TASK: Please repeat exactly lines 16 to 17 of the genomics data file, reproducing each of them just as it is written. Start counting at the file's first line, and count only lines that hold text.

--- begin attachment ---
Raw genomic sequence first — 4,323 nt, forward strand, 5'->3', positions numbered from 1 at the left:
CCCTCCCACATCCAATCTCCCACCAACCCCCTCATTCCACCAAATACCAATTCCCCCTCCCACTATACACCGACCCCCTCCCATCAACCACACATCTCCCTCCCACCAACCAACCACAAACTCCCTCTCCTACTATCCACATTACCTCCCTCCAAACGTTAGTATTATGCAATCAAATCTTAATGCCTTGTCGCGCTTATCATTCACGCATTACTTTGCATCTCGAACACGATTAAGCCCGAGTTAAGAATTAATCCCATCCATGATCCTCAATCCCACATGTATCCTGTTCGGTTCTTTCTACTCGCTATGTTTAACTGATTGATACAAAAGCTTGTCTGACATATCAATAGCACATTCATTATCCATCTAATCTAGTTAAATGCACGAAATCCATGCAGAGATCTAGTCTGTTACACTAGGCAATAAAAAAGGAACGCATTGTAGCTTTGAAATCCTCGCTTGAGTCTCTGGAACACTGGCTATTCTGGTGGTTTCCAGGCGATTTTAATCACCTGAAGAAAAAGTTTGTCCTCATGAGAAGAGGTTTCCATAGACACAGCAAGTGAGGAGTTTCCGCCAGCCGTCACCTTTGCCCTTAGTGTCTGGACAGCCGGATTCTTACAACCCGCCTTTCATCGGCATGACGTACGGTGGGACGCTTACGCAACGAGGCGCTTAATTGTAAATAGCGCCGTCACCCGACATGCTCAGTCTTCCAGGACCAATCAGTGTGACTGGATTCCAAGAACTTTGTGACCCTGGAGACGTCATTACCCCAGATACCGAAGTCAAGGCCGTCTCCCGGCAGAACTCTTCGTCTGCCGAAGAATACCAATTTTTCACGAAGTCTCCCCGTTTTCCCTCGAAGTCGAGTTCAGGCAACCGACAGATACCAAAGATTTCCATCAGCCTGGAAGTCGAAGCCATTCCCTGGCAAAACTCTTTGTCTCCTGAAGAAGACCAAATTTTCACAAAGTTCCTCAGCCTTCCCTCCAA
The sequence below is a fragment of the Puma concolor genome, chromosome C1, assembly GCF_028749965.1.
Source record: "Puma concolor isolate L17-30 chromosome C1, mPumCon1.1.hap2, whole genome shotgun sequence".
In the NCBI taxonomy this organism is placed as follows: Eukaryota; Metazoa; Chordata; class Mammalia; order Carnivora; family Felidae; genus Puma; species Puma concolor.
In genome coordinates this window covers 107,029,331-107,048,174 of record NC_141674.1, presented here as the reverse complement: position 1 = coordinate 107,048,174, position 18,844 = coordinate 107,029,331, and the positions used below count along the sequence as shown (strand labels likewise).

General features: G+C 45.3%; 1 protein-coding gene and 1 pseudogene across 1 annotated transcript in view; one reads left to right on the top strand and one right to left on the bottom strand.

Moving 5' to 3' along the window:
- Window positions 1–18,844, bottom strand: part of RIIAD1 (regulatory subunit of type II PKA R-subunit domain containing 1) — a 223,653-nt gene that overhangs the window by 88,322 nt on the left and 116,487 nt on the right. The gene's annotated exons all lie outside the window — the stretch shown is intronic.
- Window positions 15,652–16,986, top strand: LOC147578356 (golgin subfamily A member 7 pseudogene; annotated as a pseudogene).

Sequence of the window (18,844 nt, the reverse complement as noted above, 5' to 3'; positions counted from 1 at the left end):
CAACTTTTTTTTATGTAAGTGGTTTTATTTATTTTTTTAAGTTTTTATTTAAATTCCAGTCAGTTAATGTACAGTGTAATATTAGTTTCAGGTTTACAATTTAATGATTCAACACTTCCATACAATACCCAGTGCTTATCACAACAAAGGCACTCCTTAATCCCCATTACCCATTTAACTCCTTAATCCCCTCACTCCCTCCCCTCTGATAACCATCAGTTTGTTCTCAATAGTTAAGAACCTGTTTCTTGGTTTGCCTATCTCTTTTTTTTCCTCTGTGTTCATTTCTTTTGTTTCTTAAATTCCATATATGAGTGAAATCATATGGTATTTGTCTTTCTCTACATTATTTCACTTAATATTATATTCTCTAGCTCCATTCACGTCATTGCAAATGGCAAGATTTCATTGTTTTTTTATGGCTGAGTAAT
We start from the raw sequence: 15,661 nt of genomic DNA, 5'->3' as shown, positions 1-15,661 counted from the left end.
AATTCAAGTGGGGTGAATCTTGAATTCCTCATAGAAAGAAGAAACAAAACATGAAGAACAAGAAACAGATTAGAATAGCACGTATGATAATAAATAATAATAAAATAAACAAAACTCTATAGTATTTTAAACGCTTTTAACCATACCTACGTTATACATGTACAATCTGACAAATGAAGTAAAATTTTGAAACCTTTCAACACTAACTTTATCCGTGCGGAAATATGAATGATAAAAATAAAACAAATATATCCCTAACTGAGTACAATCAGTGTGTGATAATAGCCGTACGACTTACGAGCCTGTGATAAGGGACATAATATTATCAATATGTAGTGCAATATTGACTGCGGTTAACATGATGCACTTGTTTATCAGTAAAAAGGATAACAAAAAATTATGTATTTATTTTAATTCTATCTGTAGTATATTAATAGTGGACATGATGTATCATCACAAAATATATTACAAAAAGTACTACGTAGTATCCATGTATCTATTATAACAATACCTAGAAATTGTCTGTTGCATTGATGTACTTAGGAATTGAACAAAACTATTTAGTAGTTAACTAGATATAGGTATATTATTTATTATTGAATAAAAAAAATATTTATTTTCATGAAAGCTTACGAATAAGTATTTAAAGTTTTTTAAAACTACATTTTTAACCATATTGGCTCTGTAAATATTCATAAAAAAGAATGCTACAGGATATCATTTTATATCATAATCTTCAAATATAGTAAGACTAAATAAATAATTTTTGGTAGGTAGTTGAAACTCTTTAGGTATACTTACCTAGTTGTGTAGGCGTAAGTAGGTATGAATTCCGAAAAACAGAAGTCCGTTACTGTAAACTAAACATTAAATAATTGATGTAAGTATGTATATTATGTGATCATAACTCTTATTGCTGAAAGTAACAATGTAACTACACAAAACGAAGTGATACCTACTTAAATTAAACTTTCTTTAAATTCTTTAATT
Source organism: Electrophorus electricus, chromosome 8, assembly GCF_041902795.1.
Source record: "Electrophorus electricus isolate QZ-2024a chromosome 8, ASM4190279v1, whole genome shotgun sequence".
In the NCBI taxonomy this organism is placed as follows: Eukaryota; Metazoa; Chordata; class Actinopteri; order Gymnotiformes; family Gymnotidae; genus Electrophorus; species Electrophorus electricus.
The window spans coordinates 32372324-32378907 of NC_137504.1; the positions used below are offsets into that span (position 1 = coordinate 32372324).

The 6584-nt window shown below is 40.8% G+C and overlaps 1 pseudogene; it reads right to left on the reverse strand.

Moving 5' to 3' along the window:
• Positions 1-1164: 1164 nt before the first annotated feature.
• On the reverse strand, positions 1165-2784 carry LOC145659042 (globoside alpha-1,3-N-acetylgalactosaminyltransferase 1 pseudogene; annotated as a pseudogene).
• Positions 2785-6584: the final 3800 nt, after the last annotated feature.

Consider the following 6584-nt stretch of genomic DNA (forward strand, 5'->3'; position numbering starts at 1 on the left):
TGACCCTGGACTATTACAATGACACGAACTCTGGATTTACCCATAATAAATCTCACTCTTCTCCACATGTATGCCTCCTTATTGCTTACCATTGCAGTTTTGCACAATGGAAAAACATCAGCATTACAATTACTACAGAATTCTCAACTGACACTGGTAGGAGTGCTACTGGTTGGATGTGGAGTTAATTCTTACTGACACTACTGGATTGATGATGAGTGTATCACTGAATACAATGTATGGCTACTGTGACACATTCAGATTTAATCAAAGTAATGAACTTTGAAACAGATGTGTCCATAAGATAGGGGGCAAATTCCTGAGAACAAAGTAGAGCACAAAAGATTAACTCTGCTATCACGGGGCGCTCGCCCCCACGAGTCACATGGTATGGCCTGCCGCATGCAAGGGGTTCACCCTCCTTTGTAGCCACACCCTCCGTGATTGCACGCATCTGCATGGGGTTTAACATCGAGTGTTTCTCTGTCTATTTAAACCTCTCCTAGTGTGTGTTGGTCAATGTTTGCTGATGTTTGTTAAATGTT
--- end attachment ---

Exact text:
Source record: "Electrophorus electricus isolate QZ-2024a chromosome 8, ASM4190279v1, whole genome shotgun sequence".
In the NCBI taxonomy this organism is placed as follows: Eukaryota; Metazoa; Chordata; class Actinopteri; order Gymnotiformes; family Gymnotidae; genus Electrophorus; species Electrophorus electricus.